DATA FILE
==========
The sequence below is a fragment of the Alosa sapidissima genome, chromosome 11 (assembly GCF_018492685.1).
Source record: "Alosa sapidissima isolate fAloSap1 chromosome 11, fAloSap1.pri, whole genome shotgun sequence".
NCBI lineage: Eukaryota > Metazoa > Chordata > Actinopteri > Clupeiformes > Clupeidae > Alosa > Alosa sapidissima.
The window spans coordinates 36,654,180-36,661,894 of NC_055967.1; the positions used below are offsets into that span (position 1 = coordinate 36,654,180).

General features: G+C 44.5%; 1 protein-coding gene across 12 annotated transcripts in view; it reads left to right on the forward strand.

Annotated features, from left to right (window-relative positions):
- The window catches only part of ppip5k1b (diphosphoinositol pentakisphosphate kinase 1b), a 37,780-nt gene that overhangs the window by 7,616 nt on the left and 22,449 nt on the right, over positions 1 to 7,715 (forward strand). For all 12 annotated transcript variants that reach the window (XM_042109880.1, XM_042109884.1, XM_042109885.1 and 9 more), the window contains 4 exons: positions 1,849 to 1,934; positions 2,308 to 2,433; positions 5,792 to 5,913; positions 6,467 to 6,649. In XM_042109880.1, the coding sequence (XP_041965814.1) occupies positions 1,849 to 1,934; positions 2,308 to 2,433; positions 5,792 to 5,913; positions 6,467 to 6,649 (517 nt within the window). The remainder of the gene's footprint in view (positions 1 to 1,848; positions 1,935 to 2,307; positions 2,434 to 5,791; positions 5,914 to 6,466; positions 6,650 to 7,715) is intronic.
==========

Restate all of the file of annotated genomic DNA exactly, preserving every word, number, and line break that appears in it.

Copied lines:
The sequence below is a fragment of the Alosa sapidissima genome, chromosome 11 (assembly GCF_018492685.1).
Source record: "Alosa sapidissima isolate fAloSap1 chromosome 11, fAloSap1.pri, whole genome shotgun sequence".
NCBI lineage: Eukaryota > Metazoa > Chordata > Actinopteri > Clupeiformes > Clupeidae > Alosa > Alosa sapidissima.
The window spans coordinates 36,654,180-36,661,894 of NC_055967.1; the positions used below are offsets into that span (position 1 = coordinate 36,654,180).

General features: G+C 44.5%; 1 protein-coding gene across 12 annotated transcripts in view; it reads left to right on the forward strand.

Annotated features, from left to right (window-relative positions):
- The window catches only part of ppip5k1b (diphosphoinositol pentakisphosphate kinase 1b), a 37,780-nt gene that overhangs the window by 7,616 nt on the left and 22,449 nt on the right, over positions 1 to 7,715 (forward strand). For all 12 annotated transcript variants that reach the window (XM_042109880.1, XM_042109884.1, XM_042109885.1 and 9 more), the window contains 4 exons: positions 1,849 to 1,934; positions 2,308 to 2,433; positions 5,792 to 5,913; positions 6,467 to 6,649. In XM_042109880.1, the coding sequence (XP_041965814.1) occupies positions 1,849 to 1,934; positions 2,308 to 2,433; positions 5,792 to 5,913; positions 6,467 to 6,649 (517 nt within the window). The remainder of the gene's footprint in view (positions 1 to 1,848; positions 1,935 to 2,307; positions 2,434 to 5,791; positions 5,914 to 6,466; positions 6,650 to 7,715) is intronic.